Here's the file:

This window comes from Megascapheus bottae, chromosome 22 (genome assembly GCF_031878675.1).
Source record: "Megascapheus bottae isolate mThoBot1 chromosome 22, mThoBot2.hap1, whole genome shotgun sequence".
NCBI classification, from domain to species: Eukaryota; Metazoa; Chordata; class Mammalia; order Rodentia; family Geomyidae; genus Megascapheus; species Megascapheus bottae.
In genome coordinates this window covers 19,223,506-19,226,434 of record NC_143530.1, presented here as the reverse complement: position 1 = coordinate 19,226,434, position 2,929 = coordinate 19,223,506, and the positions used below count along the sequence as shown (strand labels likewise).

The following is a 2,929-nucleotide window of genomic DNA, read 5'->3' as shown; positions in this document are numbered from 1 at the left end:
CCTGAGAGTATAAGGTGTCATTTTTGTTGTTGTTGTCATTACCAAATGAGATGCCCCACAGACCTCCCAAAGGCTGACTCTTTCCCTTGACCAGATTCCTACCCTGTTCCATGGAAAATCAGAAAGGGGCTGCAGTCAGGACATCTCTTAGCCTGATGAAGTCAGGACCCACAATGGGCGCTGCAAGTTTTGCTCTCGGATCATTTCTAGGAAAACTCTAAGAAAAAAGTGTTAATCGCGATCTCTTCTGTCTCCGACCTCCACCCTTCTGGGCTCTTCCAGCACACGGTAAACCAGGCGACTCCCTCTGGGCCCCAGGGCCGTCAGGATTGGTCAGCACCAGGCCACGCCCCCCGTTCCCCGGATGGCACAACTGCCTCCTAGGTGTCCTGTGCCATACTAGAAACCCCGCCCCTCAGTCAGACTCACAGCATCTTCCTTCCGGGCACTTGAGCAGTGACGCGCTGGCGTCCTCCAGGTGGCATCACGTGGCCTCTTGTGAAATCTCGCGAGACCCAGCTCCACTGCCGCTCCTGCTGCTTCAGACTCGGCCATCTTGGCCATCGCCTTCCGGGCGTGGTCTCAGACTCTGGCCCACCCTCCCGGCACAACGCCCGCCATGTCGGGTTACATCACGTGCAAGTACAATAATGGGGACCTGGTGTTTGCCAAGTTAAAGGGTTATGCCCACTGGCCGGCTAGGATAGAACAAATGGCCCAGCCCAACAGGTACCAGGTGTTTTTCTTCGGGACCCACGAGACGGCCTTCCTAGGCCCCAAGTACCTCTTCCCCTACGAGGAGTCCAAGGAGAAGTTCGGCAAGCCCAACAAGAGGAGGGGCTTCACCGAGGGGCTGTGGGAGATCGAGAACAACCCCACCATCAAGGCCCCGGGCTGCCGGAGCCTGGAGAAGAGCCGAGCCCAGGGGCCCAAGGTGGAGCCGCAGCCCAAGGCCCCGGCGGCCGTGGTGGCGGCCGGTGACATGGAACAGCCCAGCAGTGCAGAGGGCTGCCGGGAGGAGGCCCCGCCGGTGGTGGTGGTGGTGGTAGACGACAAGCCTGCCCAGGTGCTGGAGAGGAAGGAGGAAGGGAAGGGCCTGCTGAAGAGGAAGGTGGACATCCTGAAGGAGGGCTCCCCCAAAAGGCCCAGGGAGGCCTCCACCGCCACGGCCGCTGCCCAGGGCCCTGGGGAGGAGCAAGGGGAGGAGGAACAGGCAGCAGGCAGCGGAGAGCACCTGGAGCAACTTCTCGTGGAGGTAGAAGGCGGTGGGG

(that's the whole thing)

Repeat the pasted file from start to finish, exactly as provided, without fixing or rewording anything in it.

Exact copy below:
This window comes from Megascapheus bottae, chromosome 22 (genome assembly GCF_031878675.1).
Source record: "Megascapheus bottae isolate mThoBot1 chromosome 22, mThoBot2.hap1, whole genome shotgun sequence".
NCBI classification, from domain to species: Eukaryota; Metazoa; Chordata; class Mammalia; order Rodentia; family Geomyidae; genus Megascapheus; species Megascapheus bottae.
In genome coordinates this window covers 19,223,506-19,226,434 of record NC_143530.1, presented here as the reverse complement: position 1 = coordinate 19,226,434, position 2,929 = coordinate 19,223,506, and the positions used below count along the sequence as shown (strand labels likewise).

The following is a 2,929-nucleotide window of genomic DNA, read 5'->3' as shown; positions in this document are numbered from 1 at the left end:
CCTGAGAGTATAAGGTGTCATTTTTGTTGTTGTTGTCATTACCAAATGAGATGCCCCACAGACCTCCCAAAGGCTGACTCTTTCCCTTGACCAGATTCCTACCCTGTTCCATGGAAAATCAGAAAGGGGCTGCAGTCAGGACATCTCTTAGCCTGATGAAGTCAGGACCCACAATGGGCGCTGCAAGTTTTGCTCTCGGATCATTTCTAGGAAAACTCTAAGAAAAAAGTGTTAATCGCGATCTCTTCTGTCTCCGACCTCCACCCTTCTGGGCTCTTCCAGCACACGGTAAACCAGGCGACTCCCTCTGGGCCCCAGGGCCGTCAGGATTGGTCAGCACCAGGCCACGCCCCCCGTTCCCCGGATGGCACAACTGCCTCCTAGGTGTCCTGTGCCATACTAGAAACCCCGCCCCTCAGTCAGACTCACAGCATCTTCCTTCCGGGCACTTGAGCAGTGACGCGCTGGCGTCCTCCAGGTGGCATCACGTGGCCTCTTGTGAAATCTCGCGAGACCCAGCTCCACTGCCGCTCCTGCTGCTTCAGACTCGGCCATCTTGGCCATCGCCTTCCGGGCGTGGTCTCAGACTCTGGCCCACCCTCCCGGCACAACGCCCGCCATGTCGGGTTACATCACGTGCAAGTACAATAATGGGGACCTGGTGTTTGCCAAGTTAAAGGGTTATGCCCACTGGCCGGCTAGGATAGAACAAATGGCCCAGCCCAACAGGTACCAGGTGTTTTTCTTCGGGACCCACGAGACGGCCTTCCTAGGCCCCAAGTACCTCTTCCCCTACGAGGAGTCCAAGGAGAAGTTCGGCAAGCCCAACAAGAGGAGGGGCTTCACCGAGGGGCTGTGGGAGATCGAGAACAACCCCACCATCAAGGCCCCGGGCTGCCGGAGCCTGGAGAAGAGCCGAGCCCAGGGGCCCAAGGTGGAGCCGCAGCCCAAGGCCCCGGCGGCCGTGGTGGCGGCCGGTGACATGGAACAGCCCAGCAGTGCAGAGGGCTGCCGGGAGGAGGCCCCGCCGGTGGTGGTGGTGGTGGTAGACGACAAGCCTGCCCAGGTGCTGGAGAGGAAGGAGGAAGGGAAGGGCCTGCTGAAGAGGAAGGTGGACATCCTGAAGGAGGGCTCCCCCAAAAGGCCCAGGGAGGCCTCCACCGCCACGGCCGCTGCCCAGGGCCCTGGGGAGGAGCAAGGGGAGGAGGAACAGGCAGCAGGCAGCGGAGAGCACCTGGAGCAACTTCTCGTGGAGGTAGAAGGCGGTGGGG